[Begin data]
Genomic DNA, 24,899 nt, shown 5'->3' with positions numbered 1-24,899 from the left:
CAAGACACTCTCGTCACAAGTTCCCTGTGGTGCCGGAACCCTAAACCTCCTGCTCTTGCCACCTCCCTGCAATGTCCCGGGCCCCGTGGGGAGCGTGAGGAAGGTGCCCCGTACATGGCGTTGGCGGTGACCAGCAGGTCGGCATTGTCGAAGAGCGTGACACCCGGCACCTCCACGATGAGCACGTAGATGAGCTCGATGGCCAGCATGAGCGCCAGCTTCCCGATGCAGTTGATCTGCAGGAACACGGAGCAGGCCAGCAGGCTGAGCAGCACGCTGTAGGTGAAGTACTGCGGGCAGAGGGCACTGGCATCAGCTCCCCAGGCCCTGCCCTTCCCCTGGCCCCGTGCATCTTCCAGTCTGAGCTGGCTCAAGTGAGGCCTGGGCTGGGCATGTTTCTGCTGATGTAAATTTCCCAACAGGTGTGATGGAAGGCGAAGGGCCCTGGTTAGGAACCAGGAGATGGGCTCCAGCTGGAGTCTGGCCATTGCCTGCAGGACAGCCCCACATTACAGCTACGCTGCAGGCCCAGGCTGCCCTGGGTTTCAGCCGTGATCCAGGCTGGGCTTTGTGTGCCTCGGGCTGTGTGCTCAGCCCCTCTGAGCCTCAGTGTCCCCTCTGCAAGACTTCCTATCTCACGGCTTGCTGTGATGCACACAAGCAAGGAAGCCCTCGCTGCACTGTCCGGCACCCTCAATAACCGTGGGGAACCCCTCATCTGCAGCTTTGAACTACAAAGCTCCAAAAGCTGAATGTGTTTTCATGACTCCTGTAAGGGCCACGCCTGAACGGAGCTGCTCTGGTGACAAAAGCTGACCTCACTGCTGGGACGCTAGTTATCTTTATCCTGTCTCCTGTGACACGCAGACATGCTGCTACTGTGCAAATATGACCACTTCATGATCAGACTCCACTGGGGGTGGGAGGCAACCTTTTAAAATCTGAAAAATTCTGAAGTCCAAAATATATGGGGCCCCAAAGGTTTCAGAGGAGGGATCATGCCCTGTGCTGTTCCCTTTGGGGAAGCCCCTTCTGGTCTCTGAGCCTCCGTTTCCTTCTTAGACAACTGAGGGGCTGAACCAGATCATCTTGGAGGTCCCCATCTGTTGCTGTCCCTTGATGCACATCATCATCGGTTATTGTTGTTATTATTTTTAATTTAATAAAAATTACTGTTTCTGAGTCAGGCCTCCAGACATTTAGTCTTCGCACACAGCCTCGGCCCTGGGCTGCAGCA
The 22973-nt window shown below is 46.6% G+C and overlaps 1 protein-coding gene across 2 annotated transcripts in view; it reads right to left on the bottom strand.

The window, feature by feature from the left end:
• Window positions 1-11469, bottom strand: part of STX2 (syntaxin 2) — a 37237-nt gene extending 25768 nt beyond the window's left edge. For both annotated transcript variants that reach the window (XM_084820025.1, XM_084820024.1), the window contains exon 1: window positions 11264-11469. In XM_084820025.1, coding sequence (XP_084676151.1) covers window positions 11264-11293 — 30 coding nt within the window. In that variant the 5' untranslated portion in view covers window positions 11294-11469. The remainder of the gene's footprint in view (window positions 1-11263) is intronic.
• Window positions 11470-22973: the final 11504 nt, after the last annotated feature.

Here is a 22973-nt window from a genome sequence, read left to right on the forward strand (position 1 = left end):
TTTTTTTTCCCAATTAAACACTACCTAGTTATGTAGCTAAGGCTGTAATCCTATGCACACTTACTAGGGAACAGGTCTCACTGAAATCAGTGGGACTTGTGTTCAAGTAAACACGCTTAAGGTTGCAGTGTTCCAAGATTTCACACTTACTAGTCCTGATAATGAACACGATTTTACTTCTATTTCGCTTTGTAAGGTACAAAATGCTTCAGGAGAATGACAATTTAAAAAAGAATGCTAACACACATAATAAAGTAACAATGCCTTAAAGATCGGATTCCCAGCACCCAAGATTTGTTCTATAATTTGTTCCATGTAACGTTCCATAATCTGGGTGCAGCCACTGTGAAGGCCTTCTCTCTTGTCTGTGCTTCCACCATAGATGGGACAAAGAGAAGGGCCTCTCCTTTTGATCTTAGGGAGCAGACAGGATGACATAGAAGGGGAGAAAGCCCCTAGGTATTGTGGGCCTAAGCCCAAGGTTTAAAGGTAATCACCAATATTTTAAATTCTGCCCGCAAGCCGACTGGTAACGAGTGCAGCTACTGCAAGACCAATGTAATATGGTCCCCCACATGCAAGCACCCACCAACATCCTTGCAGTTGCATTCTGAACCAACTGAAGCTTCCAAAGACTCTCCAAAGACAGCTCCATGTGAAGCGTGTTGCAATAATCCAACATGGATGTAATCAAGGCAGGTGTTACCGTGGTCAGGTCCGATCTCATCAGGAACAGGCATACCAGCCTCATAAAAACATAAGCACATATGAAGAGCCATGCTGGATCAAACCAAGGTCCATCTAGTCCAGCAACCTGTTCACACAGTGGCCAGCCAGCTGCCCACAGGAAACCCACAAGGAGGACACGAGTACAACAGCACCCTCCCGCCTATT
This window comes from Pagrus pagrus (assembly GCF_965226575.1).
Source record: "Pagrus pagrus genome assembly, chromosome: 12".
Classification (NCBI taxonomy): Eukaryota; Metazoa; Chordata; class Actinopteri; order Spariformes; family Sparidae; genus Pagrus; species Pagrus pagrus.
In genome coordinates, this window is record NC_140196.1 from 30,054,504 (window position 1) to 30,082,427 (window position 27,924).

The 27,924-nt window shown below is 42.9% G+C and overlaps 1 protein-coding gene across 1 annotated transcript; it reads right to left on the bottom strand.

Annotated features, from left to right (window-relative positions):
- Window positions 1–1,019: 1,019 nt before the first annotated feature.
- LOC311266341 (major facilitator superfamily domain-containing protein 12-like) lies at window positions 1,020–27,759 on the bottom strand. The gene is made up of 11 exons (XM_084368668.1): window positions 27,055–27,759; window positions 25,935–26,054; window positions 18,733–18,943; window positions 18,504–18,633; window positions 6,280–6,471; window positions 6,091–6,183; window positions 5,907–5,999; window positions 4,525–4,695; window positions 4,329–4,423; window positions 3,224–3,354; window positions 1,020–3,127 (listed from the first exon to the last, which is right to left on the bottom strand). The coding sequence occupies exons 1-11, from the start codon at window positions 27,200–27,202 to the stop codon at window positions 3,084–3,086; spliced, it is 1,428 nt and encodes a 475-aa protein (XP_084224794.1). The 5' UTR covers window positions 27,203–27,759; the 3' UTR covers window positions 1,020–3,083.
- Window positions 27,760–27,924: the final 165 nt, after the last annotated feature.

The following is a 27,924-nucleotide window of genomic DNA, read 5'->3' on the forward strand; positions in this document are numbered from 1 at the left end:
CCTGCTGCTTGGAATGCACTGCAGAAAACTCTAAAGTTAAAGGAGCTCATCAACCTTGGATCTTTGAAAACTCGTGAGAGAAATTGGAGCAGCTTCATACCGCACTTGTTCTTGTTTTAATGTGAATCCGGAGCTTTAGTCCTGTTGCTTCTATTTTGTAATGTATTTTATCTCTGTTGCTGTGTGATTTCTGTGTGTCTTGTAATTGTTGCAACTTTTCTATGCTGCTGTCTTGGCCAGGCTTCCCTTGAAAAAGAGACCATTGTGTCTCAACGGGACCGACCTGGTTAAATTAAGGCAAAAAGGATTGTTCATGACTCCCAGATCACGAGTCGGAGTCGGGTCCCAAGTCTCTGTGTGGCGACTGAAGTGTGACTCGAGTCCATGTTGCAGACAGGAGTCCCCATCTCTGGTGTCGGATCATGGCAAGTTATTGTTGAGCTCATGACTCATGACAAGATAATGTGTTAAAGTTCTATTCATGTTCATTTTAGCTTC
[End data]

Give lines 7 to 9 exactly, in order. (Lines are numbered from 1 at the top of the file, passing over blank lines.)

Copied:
Here is a 22973-nt window from a genome sequence, read left to right on the forward strand (position 1 = left end):
TTTTTTTTCCCAATTAAACACTACCTAGTTATGTAGCTAAGGCTGTAATCCTATGCACACTTACTAGGGAACAGGTCTCACTGAAATCAGTGGGACTTGTGTTCAAGTAAACACGCTTAAGGTTGCAGTGTTCCAAGATTTCACACTTACTAGTCCTGATAATGAACACGATTTTACTTCTATTTCGCTTTGTAAGGTACAAAATGCTTCAGGAGAATGACAATTTAAAAAAGAATGCTAACACACATAATAAAGTAACAATGCCTTAAAGATCGGATTCCCAGCACCCAAGATTTGTTCTATAATTTGTTCCATGTAACGTTCCATAATCTGGGTGCAGCCACTGTGAAGGCCTTCTCTCTTGTCTGTGCTTCCACCATAGATGGGACAAAGAGAAGGGCCTCTCCTTTTGATCTTAGGGAGCAGACAGGATGACATAGAAGGGGAGAAAGCCCCTAGGTATTGTGGGCCTAAGCCCAAGGTTTAAAGGTAATCACCAATATTTTAAATTCTGCCCGCAAGCCGACTGGTAACGAGTGCAGCTACTGCAAGACCAATGTAATATGGTCCCCCACATGCAAGCACCCACCAACATCCTTGCAGTTGCATTCTGAACCAACTGAAGCTTCCAAAGACTCTCCAAAGACAGCTCCATGTGAAGCGTGTTGCAATAATCCAACATGGATGTAATCAAGGCAGGTGTTACCGTGGTCAGGTCCGATCTCATCAGGAACAGGCATACCAGCCTCATAAAAACATAAGCACATATGAAGAGCCATGCTGGATCAAACCAAGGTCCATCTAGTCCAGCAACCTGTTCACACAGTGGCCAGCCAGCTGCCCACAGGAAACCCACAAGGAGGACACGAGTACAACAGCACCCTCCCGCCTATT
This window comes from Pagrus pagrus (assembly GCF_965226575.1).